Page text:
Relief for recovering oilfield service providers won’t be coming anytime soon, according to a recent Moody’s report. Thanks to E&P budgets remaining tight as a result of investor demands, Moody’s forecasted “muted” growth for the service industry this year and into 2020.

Moody’s outlook for the oilfield service sector, though, remains stable based on fundamental business conditions in the oil and gas industry over the next 12 to 18 months, the credit rating agency said in a report issued in mid-June.

After hitting a rig count peak last November, the number of land rigs in North America have actually dropped off somewhat. Additionally, dayrates for North American rigs have also seen no relief, and more pricing pressure is expected.

Sreedhar Kona, vice president and senior analyst for Moody’s Investor Service, expects the North American rig count to remain flat at about 1,000 depending on whether oil prices rise.

“Overall rig activity still remains only about 50% of the most recent peak following a steep fall,” Kona wrote in the report.

By contrast, there is some expectation that the rig count for international land rigs will tick upward through this year. 

Kona said the international and national oil companies are “not as constrained as the North American public E&P companies in their ability to spend on drilling activity.” However, the same hobbled capital spending trends on the part of E&Ps internationally, as well as rangebound oil prices, will limit upside.

Revenue picked up through 2018 for largest OFS companies, but began slowing in early 2019 (Source: Moody’s Financial Metrics; company reports)

In North America, excess equipment will continue to overhang the oilfield services market and pricing. For this to change, commodity prices will need to improve or drilling increases. Kona said declines from shale forcing producers to take on second-tier acreage might help demand. Though these potential positives are probably several years out.

In the near term, the large number of drilled but uncompleted wells (DUCs) could improve business.

“The number of U.S. [DUCs] soared to more than 8,500 in the first quarter of 2019, according to the U.S. Energy Information Administration—an all-time high—promising a steady need for well completions through 2020,” Kona wrote.

The hottest drilling targets in the U.S.—particularly the Permian Basin and to a lesser extent the Eagle Ford and the Marcellus shales—promise a healthier environment for oilfield service providers.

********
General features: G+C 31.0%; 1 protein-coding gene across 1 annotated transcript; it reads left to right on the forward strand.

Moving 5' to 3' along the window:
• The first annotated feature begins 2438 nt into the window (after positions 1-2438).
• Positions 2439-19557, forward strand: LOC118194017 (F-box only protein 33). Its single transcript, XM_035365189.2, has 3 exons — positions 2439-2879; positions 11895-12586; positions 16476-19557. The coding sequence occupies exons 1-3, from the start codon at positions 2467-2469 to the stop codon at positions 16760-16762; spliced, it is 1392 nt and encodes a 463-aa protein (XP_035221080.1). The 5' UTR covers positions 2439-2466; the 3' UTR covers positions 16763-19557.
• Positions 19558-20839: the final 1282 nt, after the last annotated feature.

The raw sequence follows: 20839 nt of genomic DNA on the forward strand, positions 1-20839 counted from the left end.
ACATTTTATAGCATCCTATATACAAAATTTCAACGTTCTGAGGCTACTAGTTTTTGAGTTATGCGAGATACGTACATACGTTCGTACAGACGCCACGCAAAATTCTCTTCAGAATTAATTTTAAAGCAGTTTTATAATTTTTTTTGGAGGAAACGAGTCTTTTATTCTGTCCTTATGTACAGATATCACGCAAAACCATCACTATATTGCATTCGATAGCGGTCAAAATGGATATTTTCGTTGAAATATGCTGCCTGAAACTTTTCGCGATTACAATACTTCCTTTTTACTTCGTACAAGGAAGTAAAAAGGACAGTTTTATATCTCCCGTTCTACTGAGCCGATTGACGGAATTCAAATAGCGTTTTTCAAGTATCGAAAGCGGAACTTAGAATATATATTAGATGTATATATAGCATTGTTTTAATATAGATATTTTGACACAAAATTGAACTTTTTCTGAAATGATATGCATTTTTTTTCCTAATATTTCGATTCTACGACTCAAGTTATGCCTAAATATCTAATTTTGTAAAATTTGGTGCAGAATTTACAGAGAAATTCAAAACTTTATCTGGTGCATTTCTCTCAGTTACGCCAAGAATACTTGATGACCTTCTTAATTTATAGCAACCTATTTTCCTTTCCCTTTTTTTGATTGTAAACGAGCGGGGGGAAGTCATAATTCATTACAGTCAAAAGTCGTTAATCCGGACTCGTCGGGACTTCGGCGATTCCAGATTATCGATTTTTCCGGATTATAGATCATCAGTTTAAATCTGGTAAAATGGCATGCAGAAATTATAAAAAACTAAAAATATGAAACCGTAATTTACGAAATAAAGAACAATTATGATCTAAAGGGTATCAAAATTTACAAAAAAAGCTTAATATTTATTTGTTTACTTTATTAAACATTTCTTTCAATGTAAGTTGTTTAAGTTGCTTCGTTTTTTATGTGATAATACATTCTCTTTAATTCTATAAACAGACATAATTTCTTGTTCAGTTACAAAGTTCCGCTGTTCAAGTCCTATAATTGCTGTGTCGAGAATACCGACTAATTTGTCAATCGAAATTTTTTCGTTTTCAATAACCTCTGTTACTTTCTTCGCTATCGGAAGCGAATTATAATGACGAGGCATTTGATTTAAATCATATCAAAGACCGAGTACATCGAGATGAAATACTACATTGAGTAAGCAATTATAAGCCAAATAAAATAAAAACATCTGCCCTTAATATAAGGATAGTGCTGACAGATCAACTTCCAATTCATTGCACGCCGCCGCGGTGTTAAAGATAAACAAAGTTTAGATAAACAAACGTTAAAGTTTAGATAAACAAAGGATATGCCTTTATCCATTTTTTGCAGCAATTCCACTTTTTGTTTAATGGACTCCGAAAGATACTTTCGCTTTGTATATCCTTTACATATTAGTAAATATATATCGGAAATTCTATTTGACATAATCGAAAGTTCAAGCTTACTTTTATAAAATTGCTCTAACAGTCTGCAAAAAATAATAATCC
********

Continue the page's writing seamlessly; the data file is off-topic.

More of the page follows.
Moody’s noted that the Permian “produced over 4.1 million barrels per day (bbl/d) while using 451 rigs in May 2019—a massive increase from 1.6 million bbl/d and roughly 550 rigs in mid-2014.” But the downside is that this demand is drawing competitors.

Permian Basin has seen disproportionately high growth in active rig count (Source: U.S. Energy Information Administration; Moody’s Investors Service)

As producers continue to drill more efficiently and streamline their operations, and as service providers’ high-tech rigs speed up drilling, Kona said the rig count may have hit a ceiling of about 1,000 total rigs.

Drillers with high-spec rigs, including Helmerich & Payne Inc., Patterson-UTI Energy Inc., Nabors Industries Ltd. and Precision Drilling Corp., have seen their margins increase significantly since the beginning of 2017, almost doubling in some cases, according to Moody’s financial metrics and company reports. Utilization has not kept pace, however.

For the largest service companies, revenue has slowed into 2019 after a rise last year, and EBITDA margins are slim. The Moody’s report found that Schlumberger Ltd. had about a 20% EBITDA margin in March of this year. Comparatively, Baker Hughes Inc., a GE company, had about a 22% margin, while Halliburton Co. had about a 16% margin and National Oilwell Varco Inc. about 8%.

In the offshore drilling arena, offshore drillers still face excess capacity despite modest improvement thanks to new long-term contracts and a slight rise in utilization, according to the Moody’s report.

Kona wrote the “oversupplied offshore segment is probably years away from rationalizing” although the new deepwater contracts announced by Diamond Offshore Drilling Inc. and Transocean Ltd. are a plus.

Dayrates for offshore service providers have risen but are still well off the peak. The Moody’s analyst looks for a pickup in deepwater activity in the North Sea, the Persian Gulf, Southeast Asia and other international offshore areas to push utilization to high levels in the short-term.

Lastly, Moody’s noted that consolidation will be a trend, particularly for smaller oilfield service companies.

“Without significant organic growth opportunities, and amid low equity valuations and weak commodity prices, many smaller companies will likely consolidate through stock-financed M&A transactions, since the companies will be strapped for cash and unable to access debt markets,” Kona wrote.



From OGI Editor-In-Chief: Depleting The OFS Sector


A more upbeat scenario for offshore service industry could turn on OPEC production cuts, continuing stress in Venezuela, or strong oil demand in India and China.

“Multiple years of underinvestment in resource development and declines in mature production bases would accelerate E&Ps investment in 2020 and beyond if crude demand holds up,” concluded Kona.